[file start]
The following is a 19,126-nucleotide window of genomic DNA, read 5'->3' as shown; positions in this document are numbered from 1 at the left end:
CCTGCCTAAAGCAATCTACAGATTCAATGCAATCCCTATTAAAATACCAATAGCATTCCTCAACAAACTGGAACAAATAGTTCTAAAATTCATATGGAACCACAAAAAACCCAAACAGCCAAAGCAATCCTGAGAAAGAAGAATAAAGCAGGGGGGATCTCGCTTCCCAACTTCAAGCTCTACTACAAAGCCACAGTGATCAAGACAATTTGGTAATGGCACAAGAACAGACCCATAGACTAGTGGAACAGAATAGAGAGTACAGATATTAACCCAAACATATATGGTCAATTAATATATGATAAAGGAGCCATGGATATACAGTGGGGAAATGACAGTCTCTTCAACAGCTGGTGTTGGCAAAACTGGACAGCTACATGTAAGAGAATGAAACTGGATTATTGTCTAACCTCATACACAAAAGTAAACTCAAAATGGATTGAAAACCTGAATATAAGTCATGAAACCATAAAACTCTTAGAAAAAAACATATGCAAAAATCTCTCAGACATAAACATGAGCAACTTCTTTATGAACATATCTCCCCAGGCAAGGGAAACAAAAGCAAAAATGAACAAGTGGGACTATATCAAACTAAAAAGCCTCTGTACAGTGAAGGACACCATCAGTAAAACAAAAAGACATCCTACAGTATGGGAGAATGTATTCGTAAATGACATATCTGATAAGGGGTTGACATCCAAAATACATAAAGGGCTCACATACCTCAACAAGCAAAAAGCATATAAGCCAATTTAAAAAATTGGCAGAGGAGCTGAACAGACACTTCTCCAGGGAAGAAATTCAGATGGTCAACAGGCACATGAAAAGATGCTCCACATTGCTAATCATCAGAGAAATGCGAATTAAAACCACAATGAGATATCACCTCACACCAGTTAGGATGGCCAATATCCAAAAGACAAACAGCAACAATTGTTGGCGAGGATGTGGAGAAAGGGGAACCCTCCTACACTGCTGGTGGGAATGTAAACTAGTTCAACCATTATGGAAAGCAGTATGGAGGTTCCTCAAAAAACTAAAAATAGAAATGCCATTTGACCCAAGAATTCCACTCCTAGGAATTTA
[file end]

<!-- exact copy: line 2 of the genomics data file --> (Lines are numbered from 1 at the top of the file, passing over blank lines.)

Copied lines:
CCTGCCTAAAGCAATCTACAGATTCAATGCAATCCCTATTAAAATACCAATAGCATTCCTCAACAAACTGGAACAAATAGTTCTAAAATTCATATGGAACCACAAAAAACCCAAACAGCCAAAGCAATCCTGAGAAAGAAGAATAAAGCAGGGGGGATCTCGCTTCCCAACTTCAAGCTCTACTACAAAGCCACAGTGATCAAGACAATTTGGTAATGGCACAAGAACAGACCCATAGACTAGTGGAACAGAATAGAGAGTACAGATATTAACCCAAACATATATGGTCAATTAATATATGATAAAGGAGCCATGGATATACAGTGGGGAAATGACAGTCTCTTCAACAGCTGGTGTTGGCAAAACTGGACAGCTACATGTAAGAGAATGAAACTGGATTATTGTCTAACCTCATACACAAAAGTAAACTCAAAATGGATTGAAAACCTGAATATAAGTCATGAAACCATAAAACTCTTAGAAAAAAACATATGCAAAAATCTCTCAGACATAAACATGAGCAACTTCTTTATGAACATATCTCCCCAGGCAAGGGAAACAAAAGCAAAAATGAACAAGTGGGACTATATCAAACTAAAAAGCCTCTGTACAGTGAAGGACACCATCAGTAAAACAAAAAGACATCCTACAGTATGGGAGAATGTATTCGTAAATGACATATCTGATAAGGGGTTGACATCCAAAATACATAAAGGGCTCACATACCTCAACAAGCAAAAAGCATATAAGCCAATTTAAAAAATTGGCAGAGGAGCTGAACAGACACTTCTCCAGGGAAGAAATTCAGATGGTCAACAGGCACATGAAAAGATGCTCCACATTGCTAATCATCAGAGAAATGCGAATTAAAACCACAATGAGATATCACCTCACACCAGTTAGGATGGCCAATATCCAAAAGACAAACAGCAACAATTGTTGGCGAGGATGTGGAGAAAGGGGAACCCTCCTACACTGCTGGTGGGAATGTAAACTAGTTCAACCATTATGGAAAGCAGTATGGAGGTTCCTCAAAAAACTAAAAATAGAAATGCCATTTGACCCAAGAATTCCACTCCTAGGAATTTA